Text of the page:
Friday, September 28, 2007
Panic Attack, a wide awaking...
It can happen anytime, anywhere — when you're alone, with others, at home, in public, even awakening you from a sound sleep. Suddenly, your heart begins to race, your face flushes and you experience shortness of breath. You feel dizzy, nauseated and out of control. Some people even feel like they're dying.
You may have experienced a panic attack — a sudden episode of intense fear that prompts severe physical reactions in your body. Many people, thinking they're having a heart attack, go to the emergency room. Others try to ignore the signs and symptoms, not realizing that they're experiencing a panic attacks.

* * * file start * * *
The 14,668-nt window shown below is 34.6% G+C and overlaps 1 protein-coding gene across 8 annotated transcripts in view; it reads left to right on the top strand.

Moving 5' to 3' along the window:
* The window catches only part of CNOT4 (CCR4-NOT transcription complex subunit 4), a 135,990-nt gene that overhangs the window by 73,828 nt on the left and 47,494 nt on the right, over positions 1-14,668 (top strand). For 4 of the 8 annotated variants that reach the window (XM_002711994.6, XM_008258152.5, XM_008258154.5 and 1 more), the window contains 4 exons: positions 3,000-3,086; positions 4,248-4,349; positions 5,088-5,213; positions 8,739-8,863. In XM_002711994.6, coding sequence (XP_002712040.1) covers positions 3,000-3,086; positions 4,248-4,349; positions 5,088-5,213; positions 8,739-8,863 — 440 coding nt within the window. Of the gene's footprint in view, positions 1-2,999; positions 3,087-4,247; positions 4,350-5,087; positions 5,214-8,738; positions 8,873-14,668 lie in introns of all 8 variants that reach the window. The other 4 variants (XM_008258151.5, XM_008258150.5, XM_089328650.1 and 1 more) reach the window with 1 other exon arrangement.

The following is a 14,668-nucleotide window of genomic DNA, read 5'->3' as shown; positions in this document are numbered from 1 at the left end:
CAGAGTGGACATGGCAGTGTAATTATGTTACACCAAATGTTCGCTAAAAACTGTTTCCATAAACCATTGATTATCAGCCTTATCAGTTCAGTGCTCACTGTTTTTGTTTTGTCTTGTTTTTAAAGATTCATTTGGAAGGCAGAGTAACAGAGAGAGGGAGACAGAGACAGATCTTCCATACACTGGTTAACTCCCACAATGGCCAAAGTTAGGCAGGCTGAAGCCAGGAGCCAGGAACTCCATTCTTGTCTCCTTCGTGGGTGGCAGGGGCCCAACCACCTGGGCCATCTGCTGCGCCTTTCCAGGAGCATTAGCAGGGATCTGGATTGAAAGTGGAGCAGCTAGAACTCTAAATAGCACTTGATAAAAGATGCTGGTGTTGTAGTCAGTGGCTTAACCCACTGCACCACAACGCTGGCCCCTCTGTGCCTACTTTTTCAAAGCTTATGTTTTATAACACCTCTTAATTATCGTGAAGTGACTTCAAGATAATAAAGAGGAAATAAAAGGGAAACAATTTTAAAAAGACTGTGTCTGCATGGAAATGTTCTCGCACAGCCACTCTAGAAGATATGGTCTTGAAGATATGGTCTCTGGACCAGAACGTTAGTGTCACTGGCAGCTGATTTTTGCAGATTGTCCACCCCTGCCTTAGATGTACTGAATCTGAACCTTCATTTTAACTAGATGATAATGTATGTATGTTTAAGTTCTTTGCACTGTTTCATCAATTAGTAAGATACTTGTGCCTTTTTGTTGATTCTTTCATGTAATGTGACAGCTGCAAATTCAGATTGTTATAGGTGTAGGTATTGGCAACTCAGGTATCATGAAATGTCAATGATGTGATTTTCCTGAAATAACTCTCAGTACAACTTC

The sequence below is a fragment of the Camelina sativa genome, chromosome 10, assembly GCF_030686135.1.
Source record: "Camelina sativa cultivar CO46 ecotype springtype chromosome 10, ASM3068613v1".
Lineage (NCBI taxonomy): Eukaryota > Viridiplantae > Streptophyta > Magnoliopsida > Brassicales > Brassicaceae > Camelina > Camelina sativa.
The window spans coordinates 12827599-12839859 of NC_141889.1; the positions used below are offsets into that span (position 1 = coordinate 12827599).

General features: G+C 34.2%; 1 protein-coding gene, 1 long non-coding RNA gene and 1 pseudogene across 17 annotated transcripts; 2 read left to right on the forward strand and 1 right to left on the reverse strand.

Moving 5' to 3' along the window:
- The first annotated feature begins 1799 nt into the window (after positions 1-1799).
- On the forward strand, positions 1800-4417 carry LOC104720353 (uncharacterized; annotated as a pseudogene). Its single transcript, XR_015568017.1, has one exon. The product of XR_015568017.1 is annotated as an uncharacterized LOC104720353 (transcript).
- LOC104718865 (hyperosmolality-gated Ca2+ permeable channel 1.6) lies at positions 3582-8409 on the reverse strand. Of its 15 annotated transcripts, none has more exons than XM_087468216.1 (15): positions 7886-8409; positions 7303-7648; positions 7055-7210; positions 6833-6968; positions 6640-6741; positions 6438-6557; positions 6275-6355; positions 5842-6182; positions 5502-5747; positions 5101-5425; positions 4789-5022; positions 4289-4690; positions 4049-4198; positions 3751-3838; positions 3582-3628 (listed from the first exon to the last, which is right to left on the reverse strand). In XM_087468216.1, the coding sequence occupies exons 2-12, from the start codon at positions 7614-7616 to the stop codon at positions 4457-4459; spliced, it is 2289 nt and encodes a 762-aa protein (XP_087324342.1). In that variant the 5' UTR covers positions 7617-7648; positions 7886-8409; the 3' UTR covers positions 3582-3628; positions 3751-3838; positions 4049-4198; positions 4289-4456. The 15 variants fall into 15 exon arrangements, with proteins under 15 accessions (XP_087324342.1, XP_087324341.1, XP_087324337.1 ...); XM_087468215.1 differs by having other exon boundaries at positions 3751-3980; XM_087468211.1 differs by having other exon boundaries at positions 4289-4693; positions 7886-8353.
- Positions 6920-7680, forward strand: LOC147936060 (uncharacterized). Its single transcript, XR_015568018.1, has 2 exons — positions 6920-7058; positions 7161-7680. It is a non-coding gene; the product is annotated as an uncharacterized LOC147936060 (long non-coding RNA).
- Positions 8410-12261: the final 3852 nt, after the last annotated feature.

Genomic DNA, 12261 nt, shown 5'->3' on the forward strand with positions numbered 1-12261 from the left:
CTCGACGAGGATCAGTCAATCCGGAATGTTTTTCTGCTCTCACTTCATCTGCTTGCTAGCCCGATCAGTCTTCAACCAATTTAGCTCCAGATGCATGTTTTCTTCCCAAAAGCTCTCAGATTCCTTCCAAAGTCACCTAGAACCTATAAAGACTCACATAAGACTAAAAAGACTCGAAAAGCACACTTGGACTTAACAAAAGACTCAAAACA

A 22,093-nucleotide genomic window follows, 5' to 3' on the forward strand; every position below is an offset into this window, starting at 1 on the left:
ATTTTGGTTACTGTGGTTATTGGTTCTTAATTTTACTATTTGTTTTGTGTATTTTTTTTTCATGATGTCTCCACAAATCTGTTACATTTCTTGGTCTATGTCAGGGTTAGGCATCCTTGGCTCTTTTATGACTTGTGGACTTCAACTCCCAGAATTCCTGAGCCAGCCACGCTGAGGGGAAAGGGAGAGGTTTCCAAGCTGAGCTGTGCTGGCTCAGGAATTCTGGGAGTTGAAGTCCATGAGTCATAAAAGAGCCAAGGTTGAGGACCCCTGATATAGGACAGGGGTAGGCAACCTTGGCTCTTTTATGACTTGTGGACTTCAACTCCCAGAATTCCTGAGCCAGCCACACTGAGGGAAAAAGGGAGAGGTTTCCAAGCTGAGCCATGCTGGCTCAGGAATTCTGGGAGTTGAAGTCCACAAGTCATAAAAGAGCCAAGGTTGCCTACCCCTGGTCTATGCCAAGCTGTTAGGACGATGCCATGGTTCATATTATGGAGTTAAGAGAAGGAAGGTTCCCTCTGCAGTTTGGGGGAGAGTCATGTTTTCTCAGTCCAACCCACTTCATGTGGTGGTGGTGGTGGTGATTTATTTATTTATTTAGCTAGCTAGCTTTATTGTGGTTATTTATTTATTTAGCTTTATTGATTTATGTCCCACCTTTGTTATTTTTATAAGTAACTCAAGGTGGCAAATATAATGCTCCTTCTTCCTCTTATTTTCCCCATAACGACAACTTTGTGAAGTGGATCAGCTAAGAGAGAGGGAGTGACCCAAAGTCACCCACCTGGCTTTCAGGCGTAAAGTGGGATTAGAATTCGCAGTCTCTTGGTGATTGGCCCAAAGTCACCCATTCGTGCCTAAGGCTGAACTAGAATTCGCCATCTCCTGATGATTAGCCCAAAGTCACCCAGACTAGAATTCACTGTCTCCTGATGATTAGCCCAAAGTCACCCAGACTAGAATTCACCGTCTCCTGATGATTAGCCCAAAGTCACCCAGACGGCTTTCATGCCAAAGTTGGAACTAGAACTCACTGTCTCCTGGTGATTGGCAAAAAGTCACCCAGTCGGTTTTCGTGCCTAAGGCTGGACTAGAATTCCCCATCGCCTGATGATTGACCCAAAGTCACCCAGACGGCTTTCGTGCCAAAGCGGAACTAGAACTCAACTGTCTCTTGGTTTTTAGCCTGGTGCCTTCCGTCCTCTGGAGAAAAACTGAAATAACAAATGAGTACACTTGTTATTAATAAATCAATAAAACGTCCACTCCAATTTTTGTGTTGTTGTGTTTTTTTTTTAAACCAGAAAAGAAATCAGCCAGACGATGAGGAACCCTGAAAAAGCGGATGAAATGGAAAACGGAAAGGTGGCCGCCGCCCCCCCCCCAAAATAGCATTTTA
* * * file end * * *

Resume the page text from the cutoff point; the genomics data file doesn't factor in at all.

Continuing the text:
More women than men are affected by panic attacks. Some people are affected by frequent panic attacks, a condition known as panic disorder.
Although panic attacks were once dismissed as nerves or stress, they're now recognized as a potentially disabling, but treatable condition. A variety of approaches, including medications, therapy and relaxation techniques, can help you control or prevent panic attacks.